Elections held in late November 2009 were won by the National Party’s candidate, Porfirio Lobo, by a wide margin – 56.6% to 38% for Liberal candidate Elvin Santos, Zelaya’s former Vice President who had broken with him. Lobo’s margin was the largest margin of victory for any party in any election since the restoration of democracy. Turnout was only about 50%, after Zelaya – who had since September 2009 taken refuge at the Brazilian embassy in Tegucigalpa – called on supporters to boycott the poll. The few foreign observers judged the poll to be free and fair. The strongest supporters of Zelaya’s government – Cuba, Nicaragua, Venezuela, Ecuador, Bolivia, Brazil or Argentina – continued to refuse to recognize the election. However, the US, Panama, Costa Rica, Colombia, Peru, Canada, Japan and most of the EU ultimately recognized the election and restored normal diplomatic relations. Some nations such as Mexico, Chile, Guatemala, Argentina, Uruguay, Spain and Brazil which had earlier withheld recognition from the newly-elected government eventually recognized Lobo’s government. In 2011, the OAS readmitted Honduras, with only Ecuador voting against.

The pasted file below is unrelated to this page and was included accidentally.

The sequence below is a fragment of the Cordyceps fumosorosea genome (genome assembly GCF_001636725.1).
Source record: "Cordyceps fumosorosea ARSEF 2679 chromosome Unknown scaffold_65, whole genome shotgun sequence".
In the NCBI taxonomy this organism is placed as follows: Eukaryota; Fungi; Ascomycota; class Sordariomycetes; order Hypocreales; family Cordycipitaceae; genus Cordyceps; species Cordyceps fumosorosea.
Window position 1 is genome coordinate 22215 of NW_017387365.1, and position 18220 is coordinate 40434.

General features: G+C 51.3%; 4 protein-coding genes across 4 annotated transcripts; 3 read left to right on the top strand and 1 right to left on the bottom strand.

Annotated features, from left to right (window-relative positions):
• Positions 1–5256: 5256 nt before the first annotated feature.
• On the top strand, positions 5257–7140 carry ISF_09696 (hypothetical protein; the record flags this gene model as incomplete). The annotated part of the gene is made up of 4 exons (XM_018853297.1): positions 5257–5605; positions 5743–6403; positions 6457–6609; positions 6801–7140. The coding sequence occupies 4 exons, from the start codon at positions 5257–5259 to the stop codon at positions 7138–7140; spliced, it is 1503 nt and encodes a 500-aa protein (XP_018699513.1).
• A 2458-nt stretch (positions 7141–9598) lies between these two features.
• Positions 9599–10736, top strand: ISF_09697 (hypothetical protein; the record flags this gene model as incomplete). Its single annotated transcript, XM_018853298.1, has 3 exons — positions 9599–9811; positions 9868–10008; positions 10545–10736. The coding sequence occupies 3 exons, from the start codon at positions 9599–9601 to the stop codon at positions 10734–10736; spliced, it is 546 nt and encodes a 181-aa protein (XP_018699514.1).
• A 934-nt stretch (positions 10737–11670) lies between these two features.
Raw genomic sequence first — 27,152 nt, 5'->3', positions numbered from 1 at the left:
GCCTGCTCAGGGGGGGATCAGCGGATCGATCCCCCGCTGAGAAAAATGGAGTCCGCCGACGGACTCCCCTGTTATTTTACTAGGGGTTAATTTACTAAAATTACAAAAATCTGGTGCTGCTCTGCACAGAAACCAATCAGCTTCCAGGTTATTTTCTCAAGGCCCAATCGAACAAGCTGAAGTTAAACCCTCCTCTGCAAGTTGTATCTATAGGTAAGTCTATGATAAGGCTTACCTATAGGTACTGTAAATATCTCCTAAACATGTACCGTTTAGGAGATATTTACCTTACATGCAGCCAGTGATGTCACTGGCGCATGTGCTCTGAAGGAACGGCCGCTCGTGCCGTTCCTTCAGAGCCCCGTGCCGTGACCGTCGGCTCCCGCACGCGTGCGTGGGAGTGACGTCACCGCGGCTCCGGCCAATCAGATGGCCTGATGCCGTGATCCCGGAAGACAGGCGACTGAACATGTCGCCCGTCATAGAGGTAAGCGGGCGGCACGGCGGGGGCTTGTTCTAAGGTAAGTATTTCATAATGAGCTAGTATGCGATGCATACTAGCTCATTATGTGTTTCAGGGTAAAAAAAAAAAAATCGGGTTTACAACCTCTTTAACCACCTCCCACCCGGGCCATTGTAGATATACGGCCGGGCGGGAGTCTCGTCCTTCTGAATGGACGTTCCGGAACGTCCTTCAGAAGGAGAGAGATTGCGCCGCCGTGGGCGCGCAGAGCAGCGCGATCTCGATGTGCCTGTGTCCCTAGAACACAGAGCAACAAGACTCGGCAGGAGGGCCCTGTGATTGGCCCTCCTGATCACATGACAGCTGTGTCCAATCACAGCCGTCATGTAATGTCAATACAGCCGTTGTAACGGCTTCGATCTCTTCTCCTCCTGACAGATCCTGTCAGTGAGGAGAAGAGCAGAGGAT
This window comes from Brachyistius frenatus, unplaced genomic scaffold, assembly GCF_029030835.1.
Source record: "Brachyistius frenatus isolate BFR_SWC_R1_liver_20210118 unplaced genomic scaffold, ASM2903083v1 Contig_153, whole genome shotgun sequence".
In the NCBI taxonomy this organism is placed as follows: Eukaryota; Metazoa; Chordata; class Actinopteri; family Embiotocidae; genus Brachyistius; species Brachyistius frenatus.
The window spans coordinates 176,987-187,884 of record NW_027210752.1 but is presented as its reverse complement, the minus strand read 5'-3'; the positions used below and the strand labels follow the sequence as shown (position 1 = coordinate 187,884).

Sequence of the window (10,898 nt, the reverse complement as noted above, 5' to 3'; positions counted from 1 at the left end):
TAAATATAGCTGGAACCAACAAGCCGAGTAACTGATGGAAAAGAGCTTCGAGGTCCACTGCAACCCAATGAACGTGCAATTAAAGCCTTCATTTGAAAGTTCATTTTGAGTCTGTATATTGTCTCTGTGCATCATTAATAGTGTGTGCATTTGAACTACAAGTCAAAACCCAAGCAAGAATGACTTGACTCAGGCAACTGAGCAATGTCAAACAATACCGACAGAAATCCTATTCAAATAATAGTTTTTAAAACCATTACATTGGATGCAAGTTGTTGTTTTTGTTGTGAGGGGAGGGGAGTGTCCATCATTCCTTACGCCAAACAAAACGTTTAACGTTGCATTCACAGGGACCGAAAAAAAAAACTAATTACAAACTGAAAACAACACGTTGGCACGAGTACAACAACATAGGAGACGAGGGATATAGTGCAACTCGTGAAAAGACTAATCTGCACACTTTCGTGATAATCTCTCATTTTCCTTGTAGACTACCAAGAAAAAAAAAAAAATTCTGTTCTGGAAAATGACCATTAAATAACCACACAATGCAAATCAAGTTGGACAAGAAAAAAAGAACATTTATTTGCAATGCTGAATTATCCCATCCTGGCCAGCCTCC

Before taking office in January 2011, Lobo agreed to Zelaya’s safe passage to the Dominican Republic. In May 2011, Lobo and Zelaya signed an agreement which allowed the deposed president to return to Honduras as corruption charges against him were dropped. However, the government gave no support to an independent Truth Commission which found the 2009 coup to be illegal, and in 2011 the Supreme Court ruled against the prosecution of six generals charged with overthrowing and exiling Zelaya.